The Preamble proclaims to guarantee every citizen ‘liberty of thought, expression, belief, faith, worship’. Keeping in view the constitutional guarantees for the protection of every citizen's cultural, educational and religious rights, ‘minority’ was not defined in the Constitution.
After the partition, Muslims and Christians living in different parts opted to continue to live in India. Therefore, while giving the final shape to the Constitution, the framers felt it necessary to allay apprehensions and fear in their minds by providing special protection for religious, cultural, and educational rights.
Article 30 inter-alia states that minorities, whether based on religion or language, shall have the right to establish and administer educational institutions, but the question is, to whom is this article applicable? There are around 300 religions in the world and around 30 in India as well. Can every single one of them be considered a religious minority under Articles 29-30? If yes, then why doesn’t the government declare the followers of Bahaism and Judaism as a minority?
The Preamble proclaims to guarantee every citizen ‘liberty of thought, expression, belief, faith, worship’. Articles 25-30 guarantee protection of religious, cultural, and educational rights to majority and minority both. Keeping in view the constitutional guarantees for the protection of every citizen’s cultural, educational and religious rights, ‘minority’ was not defined in the Constitution. And instead of clearly defining ‘minority’ in the background of the constitutional scheme, Section 2(c) of the National Commission of Minorities Act 1992 (NMC Act) and Section 2(f) of the National Commission for Minority Educational Institutions Act 2004 (NCMEI Act) gives power to the Centre to notify any community as ‘minorities’, who might require special protection of religious, cultural and educational rights. The language of Section 2(c) of the NCM Act 1992 and Section 2(f) of the NCMEI Act 2004 is the same. Using unbridled power under the Act, the Centre arbitrarily notified 5 communities as a minority on 23.10.1993.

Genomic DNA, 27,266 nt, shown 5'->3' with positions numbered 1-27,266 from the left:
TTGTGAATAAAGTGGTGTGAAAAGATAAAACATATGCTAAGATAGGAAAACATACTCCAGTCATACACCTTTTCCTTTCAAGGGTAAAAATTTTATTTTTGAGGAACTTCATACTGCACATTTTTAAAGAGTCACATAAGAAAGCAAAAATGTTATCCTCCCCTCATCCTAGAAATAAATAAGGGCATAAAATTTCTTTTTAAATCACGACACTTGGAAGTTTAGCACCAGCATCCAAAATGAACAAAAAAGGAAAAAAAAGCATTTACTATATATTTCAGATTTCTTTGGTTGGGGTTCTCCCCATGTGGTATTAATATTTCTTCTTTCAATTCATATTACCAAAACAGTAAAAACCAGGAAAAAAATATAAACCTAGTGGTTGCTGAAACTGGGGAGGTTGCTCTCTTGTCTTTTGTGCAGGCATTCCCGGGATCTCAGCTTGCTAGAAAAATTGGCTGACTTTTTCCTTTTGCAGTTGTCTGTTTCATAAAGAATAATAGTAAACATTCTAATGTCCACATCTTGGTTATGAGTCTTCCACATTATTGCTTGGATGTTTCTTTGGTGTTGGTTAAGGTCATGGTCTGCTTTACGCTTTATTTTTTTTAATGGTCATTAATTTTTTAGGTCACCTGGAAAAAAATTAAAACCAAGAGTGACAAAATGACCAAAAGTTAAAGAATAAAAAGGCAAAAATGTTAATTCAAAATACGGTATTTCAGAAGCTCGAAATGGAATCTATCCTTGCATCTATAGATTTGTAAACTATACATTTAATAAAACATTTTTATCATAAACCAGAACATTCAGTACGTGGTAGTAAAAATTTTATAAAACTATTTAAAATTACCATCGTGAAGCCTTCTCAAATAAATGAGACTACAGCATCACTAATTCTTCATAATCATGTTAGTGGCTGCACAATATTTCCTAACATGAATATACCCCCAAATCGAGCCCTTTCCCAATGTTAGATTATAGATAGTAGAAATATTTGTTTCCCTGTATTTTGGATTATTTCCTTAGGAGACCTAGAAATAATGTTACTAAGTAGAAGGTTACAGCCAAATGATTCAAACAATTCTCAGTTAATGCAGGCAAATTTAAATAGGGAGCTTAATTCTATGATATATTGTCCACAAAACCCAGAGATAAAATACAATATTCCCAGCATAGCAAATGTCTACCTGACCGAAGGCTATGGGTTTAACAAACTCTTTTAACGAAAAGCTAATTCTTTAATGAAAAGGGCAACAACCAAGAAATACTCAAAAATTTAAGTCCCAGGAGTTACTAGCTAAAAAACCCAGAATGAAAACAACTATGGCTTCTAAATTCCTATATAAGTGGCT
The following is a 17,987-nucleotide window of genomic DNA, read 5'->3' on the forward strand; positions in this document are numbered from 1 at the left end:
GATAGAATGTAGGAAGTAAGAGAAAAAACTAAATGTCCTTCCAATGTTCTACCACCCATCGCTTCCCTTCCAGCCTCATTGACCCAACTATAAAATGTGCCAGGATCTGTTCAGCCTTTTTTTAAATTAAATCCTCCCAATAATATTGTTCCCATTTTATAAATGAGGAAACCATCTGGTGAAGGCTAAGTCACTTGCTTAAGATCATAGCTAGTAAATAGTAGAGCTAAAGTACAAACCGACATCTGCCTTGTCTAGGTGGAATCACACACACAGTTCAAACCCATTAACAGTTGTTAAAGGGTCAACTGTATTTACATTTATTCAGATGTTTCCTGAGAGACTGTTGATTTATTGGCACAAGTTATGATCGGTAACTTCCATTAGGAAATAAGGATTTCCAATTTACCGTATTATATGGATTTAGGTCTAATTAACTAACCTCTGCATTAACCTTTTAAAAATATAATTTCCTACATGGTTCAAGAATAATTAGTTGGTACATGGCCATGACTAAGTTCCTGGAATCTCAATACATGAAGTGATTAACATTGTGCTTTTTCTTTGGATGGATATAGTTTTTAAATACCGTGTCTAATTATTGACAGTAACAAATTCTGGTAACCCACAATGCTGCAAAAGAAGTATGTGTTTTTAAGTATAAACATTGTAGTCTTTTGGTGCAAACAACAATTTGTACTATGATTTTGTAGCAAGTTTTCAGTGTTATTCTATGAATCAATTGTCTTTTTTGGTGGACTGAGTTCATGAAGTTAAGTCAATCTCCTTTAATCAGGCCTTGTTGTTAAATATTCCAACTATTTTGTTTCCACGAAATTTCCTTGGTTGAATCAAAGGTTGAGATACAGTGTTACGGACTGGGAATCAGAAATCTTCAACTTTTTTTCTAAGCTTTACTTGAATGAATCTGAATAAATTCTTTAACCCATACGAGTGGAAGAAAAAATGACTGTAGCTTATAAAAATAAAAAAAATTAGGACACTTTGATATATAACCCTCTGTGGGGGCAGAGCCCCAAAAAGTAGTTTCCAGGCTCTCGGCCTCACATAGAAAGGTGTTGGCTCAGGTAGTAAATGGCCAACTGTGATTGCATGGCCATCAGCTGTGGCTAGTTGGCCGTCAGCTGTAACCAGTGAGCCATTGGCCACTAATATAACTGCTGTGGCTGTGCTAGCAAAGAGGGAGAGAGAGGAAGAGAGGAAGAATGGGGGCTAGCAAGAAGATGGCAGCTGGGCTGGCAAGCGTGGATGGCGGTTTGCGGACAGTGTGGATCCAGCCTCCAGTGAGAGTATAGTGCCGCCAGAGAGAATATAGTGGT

Articles 14, 15, 19, and 21 are golden corners of the Constitution. Therefore, the Centre cannot arbitrarily grant minority status. Framers never contemplated creating a National Minority Commission and Minority Affair Ministry on religion basis. Articles 25-30 guarantee cultural and religious freedoms to majority and minority both. Moreover, unity and integrity are the goals of our Constitution. Hence, the concept of a religious minority at the national level is very dangerous for unity and national integration. Therefore, the minority-majority concept should be abolished in the spirit of the Supreme Court’s Judgment in the Bal Patil Case. Otherwise, the minority must be identified at the district level.
Article 29 is assumed to relate to minorities, but the scope is not confined. It is available to ‘any section of the citizens residing in the territory of India or any part thereof having a distinct language script or culture’. Hence, include the majority also, as the then Chief Justice of India, Justice Ray, pointed out in Ahmedabad St. Xaviers Case (1974). Internationally, ‘Minority’ is defined as “a group/community which is socially, economically politically non-dominant and numerically very inferior in population, deserves protection from likely deprivation of their religious, cultural and educational rights by majority communities, who are likely to gain political power in a democratic form of government based on election”.